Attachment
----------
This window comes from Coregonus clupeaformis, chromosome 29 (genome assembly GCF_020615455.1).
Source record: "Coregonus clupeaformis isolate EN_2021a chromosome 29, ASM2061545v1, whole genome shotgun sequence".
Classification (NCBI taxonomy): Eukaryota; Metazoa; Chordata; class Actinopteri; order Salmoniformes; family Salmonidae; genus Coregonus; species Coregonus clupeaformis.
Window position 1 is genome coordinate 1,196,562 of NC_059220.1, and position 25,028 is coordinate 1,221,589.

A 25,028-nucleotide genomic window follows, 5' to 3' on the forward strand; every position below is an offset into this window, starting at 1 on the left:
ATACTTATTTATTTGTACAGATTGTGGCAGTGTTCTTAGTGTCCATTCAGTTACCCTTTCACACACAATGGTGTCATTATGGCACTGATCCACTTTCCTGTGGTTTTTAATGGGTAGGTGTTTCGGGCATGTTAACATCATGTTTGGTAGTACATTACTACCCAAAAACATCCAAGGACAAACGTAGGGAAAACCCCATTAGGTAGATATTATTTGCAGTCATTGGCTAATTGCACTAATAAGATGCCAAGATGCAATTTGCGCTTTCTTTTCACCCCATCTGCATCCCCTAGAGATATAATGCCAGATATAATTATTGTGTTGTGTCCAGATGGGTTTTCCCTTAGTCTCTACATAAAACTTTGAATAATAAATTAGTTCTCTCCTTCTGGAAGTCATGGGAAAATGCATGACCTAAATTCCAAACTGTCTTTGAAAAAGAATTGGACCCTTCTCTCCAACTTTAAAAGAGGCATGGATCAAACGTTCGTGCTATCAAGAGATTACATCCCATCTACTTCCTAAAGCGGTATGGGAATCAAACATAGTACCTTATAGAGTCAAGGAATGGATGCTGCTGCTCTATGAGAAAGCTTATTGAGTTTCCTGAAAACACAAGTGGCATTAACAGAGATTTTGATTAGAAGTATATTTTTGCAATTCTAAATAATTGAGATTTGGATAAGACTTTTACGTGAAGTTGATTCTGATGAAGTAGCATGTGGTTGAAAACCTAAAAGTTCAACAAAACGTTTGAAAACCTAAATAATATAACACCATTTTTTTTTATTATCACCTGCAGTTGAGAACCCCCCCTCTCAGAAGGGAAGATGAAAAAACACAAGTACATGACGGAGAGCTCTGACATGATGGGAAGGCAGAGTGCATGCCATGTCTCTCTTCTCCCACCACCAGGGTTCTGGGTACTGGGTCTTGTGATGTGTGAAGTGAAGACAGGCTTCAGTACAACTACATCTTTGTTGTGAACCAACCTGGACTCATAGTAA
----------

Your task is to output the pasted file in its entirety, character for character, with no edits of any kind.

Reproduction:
This window comes from Coregonus clupeaformis, chromosome 29 (genome assembly GCF_020615455.1).
Source record: "Coregonus clupeaformis isolate EN_2021a chromosome 29, ASM2061545v1, whole genome shotgun sequence".
Classification (NCBI taxonomy): Eukaryota; Metazoa; Chordata; class Actinopteri; order Salmoniformes; family Salmonidae; genus Coregonus; species Coregonus clupeaformis.
Window position 1 is genome coordinate 1,196,562 of NC_059220.1, and position 25,028 is coordinate 1,221,589.

A 25,028-nucleotide genomic window follows, 5' to 3' on the forward strand; every position below is an offset into this window, starting at 1 on the left:
ATACTTATTTATTTGTACAGATTGTGGCAGTGTTCTTAGTGTCCATTCAGTTACCCTTTCACACACAATGGTGTCATTATGGCACTGATCCACTTTCCTGTGGTTTTTAATGGGTAGGTGTTTCGGGCATGTTAACATCATGTTTGGTAGTACATTACTACCCAAAAACATCCAAGGACAAACGTAGGGAAAACCCCATTAGGTAGATATTATTTGCAGTCATTGGCTAATTGCACTAATAAGATGCCAAGATGCAATTTGCGCTTTCTTTTCACCCCATCTGCATCCCCTAGAGATATAATGCCAGATATAATTATTGTGTTGTGTCCAGATGGGTTTTCCCTTAGTCTCTACATAAAACTTTGAATAATAAATTAGTTCTCTCCTTCTGGAAGTCATGGGAAAATGCATGACCTAAATTCCAAACTGTCTTTGAAAAAGAATTGGACCCTTCTCTCCAACTTTAAAAGAGGCATGGATCAAACGTTCGTGCTATCAAGAGATTACATCCCATCTACTTCCTAAAGCGGTATGGGAATCAAACATAGTACCTTATAGAGTCAAGGAATGGATGCTGCTGCTCTATGAGAAAGCTTATTGAGTTTCCTGAAAACACAAGTGGCATTAACAGAGATTTTGATTAGAAGTATATTTTTGCAATTCTAAATAATTGAGATTTGGATAAGACTTTTACGTGAAGTTGATTCTGATGAAGTAGCATGTGGTTGAAAACCTAAAAGTTCAACAAAACGTTTGAAAACCTAAATAATATAACACCATTTTTTTTTATTATCACCTGCAGTTGAGAACCCCCCCTCTCAGAAGGGAAGATGAAAAAACACAAGTACATGACGGAGAGCTCTGACATGATGGGAAGGCAGAGTGCATGCCATGTCTCTCTTCTCCCACCACCAGGGTTCTGGGTACTGGGTCTTGTGATGTGTGAAGTGAAGACAGGCTTCAGTACAACTACATCTTTGTTGTGAACCAACCTGGACTCATAGTAA